With the firm belief that healthy students are better learners, many schools across Colorado are joining the school garden movement. A school garden can become an outdoor classroom that offers embedded learning opportunities, fostering academic achievement as well as social and emotional growth for students.
Through gardening, students see firsthand where food comes from, building a lifelong appreciation of how food is grown. Students also have the opportunity to touch, smell and taste new foods, encouraging healthy eating habits. Time spent in the garden allows math, science, literature and art curriculum to come alive for students, while providing endless opportunities for teamwork and physical activity.
Gardens also foster a sense of community centered around your school. Community work days in the garden bring families together from different neighborhoods and different cultures, building relationships that ultimately create a safer community for students.
Here are some tips for starting a garden at your own school:
- Collaborate with school administration and staff to create a cohesive vision for the school garden.
Discuss how the garden can support school curriculum at various grade levels. Create a core group teachers who will serve as garden champions, educating and empowering other teachers to use the garden as a learning tool, regardless of previous gardening experience.
- Identify funding options for your garden.
With lean public school budgets, school gardens can be funded through grants, fundraisers and donations. Grant opportunities for school gardens are plentiful, and a simple online search can reveal the most current offerings. Local businesses often look for opportunities to give back to their community, so visit businesses surrounding your school and ask for their support. Also, reach out to your school’s PTO and inquire if some of the school’s fundraisers can benefit the garden. After initial construction costs, school gardens can become financially self-sustaining. Student-run farmers’ markets, plant sales, seed sales and garden-to-cafeteria programs can raise funds needed for garden upkeep.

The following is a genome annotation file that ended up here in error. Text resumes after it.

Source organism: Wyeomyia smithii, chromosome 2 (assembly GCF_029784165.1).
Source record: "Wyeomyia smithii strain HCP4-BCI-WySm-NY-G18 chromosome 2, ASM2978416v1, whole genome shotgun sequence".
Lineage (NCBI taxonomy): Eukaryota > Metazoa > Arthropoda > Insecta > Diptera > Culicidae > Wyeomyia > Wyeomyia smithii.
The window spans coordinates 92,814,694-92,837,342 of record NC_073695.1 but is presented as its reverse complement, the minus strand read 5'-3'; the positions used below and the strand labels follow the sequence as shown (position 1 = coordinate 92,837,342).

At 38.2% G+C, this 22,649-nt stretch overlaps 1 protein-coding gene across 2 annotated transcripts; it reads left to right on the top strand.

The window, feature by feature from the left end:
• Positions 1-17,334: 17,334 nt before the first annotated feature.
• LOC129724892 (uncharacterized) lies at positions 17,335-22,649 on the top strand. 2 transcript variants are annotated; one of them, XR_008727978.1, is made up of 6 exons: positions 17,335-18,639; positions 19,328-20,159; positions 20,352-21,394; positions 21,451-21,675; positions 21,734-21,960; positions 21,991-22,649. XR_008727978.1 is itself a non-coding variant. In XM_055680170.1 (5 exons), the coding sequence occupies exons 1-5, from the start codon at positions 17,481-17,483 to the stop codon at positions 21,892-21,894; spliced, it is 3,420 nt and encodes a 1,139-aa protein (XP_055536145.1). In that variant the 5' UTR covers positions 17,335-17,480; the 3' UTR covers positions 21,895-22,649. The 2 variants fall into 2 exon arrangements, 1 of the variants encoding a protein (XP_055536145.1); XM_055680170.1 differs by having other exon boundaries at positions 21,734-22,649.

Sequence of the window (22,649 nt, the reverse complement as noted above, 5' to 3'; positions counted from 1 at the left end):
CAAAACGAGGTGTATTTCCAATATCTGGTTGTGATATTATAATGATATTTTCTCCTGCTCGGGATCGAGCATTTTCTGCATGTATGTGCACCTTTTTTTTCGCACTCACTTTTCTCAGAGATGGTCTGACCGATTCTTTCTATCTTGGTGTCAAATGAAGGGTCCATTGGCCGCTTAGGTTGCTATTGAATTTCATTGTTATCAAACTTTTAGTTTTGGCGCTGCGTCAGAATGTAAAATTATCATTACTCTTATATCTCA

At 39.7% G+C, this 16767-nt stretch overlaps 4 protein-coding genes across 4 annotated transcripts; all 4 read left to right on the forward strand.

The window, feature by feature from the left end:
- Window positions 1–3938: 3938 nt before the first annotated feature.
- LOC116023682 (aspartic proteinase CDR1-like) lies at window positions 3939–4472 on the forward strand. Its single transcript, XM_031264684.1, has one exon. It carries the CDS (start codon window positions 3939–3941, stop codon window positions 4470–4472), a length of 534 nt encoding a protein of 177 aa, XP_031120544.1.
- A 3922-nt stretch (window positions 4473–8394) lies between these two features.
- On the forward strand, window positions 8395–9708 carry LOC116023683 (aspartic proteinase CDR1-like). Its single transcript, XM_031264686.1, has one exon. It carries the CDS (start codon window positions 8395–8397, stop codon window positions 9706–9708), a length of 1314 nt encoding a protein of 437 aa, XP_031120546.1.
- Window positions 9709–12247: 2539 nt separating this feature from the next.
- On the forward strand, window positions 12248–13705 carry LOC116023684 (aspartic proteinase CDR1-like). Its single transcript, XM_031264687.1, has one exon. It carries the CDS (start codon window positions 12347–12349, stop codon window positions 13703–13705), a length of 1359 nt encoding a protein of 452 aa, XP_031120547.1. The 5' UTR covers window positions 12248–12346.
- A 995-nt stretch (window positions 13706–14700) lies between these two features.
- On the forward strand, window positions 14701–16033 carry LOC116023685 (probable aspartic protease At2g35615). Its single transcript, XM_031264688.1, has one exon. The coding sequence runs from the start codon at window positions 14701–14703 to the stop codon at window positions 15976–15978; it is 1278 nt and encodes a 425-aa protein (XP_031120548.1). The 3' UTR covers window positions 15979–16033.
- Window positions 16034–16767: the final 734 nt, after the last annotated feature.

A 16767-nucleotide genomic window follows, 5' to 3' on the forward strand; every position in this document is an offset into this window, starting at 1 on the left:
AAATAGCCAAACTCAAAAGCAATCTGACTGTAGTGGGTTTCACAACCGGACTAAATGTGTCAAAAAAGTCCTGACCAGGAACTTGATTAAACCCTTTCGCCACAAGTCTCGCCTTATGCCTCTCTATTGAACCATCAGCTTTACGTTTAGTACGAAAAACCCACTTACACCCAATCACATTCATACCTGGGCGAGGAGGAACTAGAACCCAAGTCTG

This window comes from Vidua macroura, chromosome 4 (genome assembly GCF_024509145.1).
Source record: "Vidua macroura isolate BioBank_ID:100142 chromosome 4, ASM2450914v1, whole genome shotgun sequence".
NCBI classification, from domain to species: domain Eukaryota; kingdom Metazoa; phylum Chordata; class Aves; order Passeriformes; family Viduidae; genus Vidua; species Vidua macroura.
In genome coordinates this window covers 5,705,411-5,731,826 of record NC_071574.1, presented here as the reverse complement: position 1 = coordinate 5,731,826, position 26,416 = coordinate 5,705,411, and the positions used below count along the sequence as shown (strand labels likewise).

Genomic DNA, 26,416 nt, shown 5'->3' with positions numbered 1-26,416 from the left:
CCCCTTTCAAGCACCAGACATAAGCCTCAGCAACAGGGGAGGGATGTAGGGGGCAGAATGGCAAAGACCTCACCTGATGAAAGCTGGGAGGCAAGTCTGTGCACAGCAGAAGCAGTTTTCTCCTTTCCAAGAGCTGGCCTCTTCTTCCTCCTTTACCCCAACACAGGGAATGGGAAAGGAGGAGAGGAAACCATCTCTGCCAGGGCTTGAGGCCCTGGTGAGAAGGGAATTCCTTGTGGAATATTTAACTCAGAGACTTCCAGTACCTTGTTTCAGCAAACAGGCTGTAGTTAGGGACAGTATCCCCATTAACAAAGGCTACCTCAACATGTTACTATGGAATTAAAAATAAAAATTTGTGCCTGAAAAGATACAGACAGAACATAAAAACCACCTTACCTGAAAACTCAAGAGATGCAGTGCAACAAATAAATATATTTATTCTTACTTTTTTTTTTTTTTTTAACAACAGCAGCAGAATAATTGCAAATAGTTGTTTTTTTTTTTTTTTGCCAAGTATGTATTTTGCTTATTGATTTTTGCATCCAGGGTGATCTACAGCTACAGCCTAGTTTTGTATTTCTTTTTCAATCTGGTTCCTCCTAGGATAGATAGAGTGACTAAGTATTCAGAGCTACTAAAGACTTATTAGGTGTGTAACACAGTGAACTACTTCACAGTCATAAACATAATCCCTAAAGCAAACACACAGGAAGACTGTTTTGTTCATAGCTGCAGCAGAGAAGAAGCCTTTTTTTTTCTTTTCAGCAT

- Cast a wide net for parent volunteers.
A successful school garden requires much more than gardening experts. Reach out to your school community in search of grant writing gurus, construction industry professionals, fundraising experts, classroom volunteers, landscape architects, marketing geniuses, and dirt movers.
- Create a plan for maintaining your garden when school isn’t in session.
Allow families to sign up to care for the garden for a week at a time over the summer. As a bonus, families can harvest any ripe produce during their week-long responsibility. Additionally, invite Girl Scout troops, Boy Scout troops and school summer enrichment programs to participate in garden care.
Kristin Conley is a registered dietitian who has worked in hospitals for 8 years and has written about food and nutrition for Livestrong.com. She is budget conscious and tries to provide interesting, healthy meals for her family.
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